The Bartlesville Redevelopment Trust Authority has refused two offers to settle open government lawsuits filed against it, the local newspaper reported Wednesday.
The BRTA filed an amended motion Wednesday to dismiss the Open Meeting Act lawsuit, according to court records.
The Bartlesville Examiner-Enterprise reported that under the settlement offer, the BRTA would issue a statement fully describing what occurred during an Aug. 11 executive session and would hold a meeting during which the public could ask what was discussed during that closed session.
The lawsuit, filed by Joel Rabin and Sharon Hurst, alleges that the BRTA purposefully misled the public about the purpose of its Aug. 11 executive session, the real subject of which was not permitted in an executive session.
The agenda for the meeting said the closed-door session would be to "Discuss Pending and/or Impending Investigations, Claims or Actions Affecting the BRTA." However, the agenda did not identify the specific item of business to be discussed in the executive session.
In an e-mail sent a day earlier, BRTA Downtown Development Director Patrick Treadway told the seven members of the authority:
You will note that the first item on the agenda is an Executive Session which seems to indicate an investigation. There is not an investigation. This is on the agenda to allow Dan to give you information which he believes you need to have for future projects. Dan purposefully provided the language for this agenda item.Dan is BRTA attorney Dan McMahan of Oklahoma City.
The lawsuit also has uncovered that despite an Open Meeting Act requirement, the BRTA does not keep minutes of its executive sessions. (See Deposition of Patrick Treadway at 21-25 (Dec. 8, 2010)).
In addition to the Open Meeting Act lawsuit, Hurst and Rabin also filed an Open Records Act lawsuit against the BRTA in October.
The Bartlesville Examiner-Enterprise reported that the BRTA did not take action on a settlement offer at its meeting Monday and rejected a previous offer during its April 13 meeting.
McMahan told the newspaper that the settlement offers would require BRTA trustees to say "they did things that they didn’t do.”
"It’s not something the trustees were willing to do," he said.
McMahan said the settlement offers also "asks for attorneys’ fees in the Open Records case, as well as the Open Meetings case, in amounts that are greater than what a court could order."
The court could not authorize any attorney fees in the Open Meeting Act lawsuit, he said.
That's correct. Unlike the Open Records Act, the Open Meeting Act lacks a specific provision authorizing successful plaintiffs to recover reasonable attorney fees. Thus, such plaintiffs are not entitled to payment for attorney fees because the state follows the American rule regarding their recovery. (Crutchfield v. Marine Power Engine Co., 2009 OK 27, ¶ 26)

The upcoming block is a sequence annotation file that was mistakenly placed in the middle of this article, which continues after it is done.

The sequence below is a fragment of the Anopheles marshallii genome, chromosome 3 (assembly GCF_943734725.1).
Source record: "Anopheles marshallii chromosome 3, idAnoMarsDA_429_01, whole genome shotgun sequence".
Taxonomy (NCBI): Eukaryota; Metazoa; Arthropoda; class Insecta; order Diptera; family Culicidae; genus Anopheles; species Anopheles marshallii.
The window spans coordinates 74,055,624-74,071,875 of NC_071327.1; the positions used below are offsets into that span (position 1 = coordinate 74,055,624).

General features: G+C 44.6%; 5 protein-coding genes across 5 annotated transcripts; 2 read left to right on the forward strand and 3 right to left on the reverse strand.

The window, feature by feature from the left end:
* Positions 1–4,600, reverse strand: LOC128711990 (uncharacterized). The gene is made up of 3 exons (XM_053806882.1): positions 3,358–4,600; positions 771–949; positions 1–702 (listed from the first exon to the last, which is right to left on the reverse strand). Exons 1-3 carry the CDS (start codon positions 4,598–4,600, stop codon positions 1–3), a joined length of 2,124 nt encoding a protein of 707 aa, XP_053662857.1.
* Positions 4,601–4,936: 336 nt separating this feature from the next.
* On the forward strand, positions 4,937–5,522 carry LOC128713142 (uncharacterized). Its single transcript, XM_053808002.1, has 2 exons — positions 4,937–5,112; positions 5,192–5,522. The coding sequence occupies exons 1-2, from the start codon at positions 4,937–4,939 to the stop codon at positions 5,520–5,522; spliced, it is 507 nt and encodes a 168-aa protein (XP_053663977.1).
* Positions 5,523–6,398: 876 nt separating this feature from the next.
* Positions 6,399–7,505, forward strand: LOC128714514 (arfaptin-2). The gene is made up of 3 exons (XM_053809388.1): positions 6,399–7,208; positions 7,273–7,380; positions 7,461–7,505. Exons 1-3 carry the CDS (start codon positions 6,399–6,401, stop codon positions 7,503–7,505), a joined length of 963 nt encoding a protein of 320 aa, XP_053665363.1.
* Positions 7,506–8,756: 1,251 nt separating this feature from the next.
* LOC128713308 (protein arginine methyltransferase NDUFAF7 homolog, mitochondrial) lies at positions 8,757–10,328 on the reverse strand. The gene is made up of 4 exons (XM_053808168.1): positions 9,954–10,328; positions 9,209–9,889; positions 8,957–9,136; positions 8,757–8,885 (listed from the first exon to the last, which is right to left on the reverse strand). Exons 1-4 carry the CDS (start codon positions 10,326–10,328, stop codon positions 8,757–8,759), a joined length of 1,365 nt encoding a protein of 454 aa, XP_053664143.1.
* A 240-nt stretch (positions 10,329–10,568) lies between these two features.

“It provides that each litigant pay for legal representation and that courts are without authority to assess attorney fees in the absence of a specific statute or contract. Exceptions to this rule are narrowly defined because attorney fee awards against the non-prevailing party have a chilling effect on open access to the courts. For an award of attorney fees to be authorized under a particular statute, the authorization must be found within the strict confines of the statute,” the state Supreme Court explained in 2009. (Id.)
A successful plaintiff, though, could recover court costs at the discretion of the judge.
In January, the FOI Oklahoma Inc. board of directors approved a $1,000 grant to Rabin and Hurst, who are FOI Oklahoma members, to help support their costs of the Open Meeting Act lawsuit against the BRTA.
In March, the Bartlesville City Council allocated $30,000 to help pay the BRTA's legal expenses in the lawsuits.
Also of interest in the Examiner-Enterprise story Wednesday was McMahan's claim that attorneys’ billing statements may be kept secret under the Open Records Act as part of a litigation file.
"With the exception of a dispute of attorneys' billing statements, we believe that we have 100 percent delivered every record that's been requested by the plaintiffs," McMahan told the newspaper.
McMahan said the BRTA may keep any attorney records as confidential in its litigation file and noted that billing statements are a way attorneys communicate with a client.
"If the lawsuit were to go away, we would have no basis for objecting to turning over our attorneys' records," he said.
Joey Senat, Ph.D.
OSU School of Media & Strategic Communications
The opinions expressed in this blog are those of the commentators and do not necessarily represent the position of FOI Oklahoma Inc., its staff, or its board of directors. Differing interpretations of open government law and policy are welcome.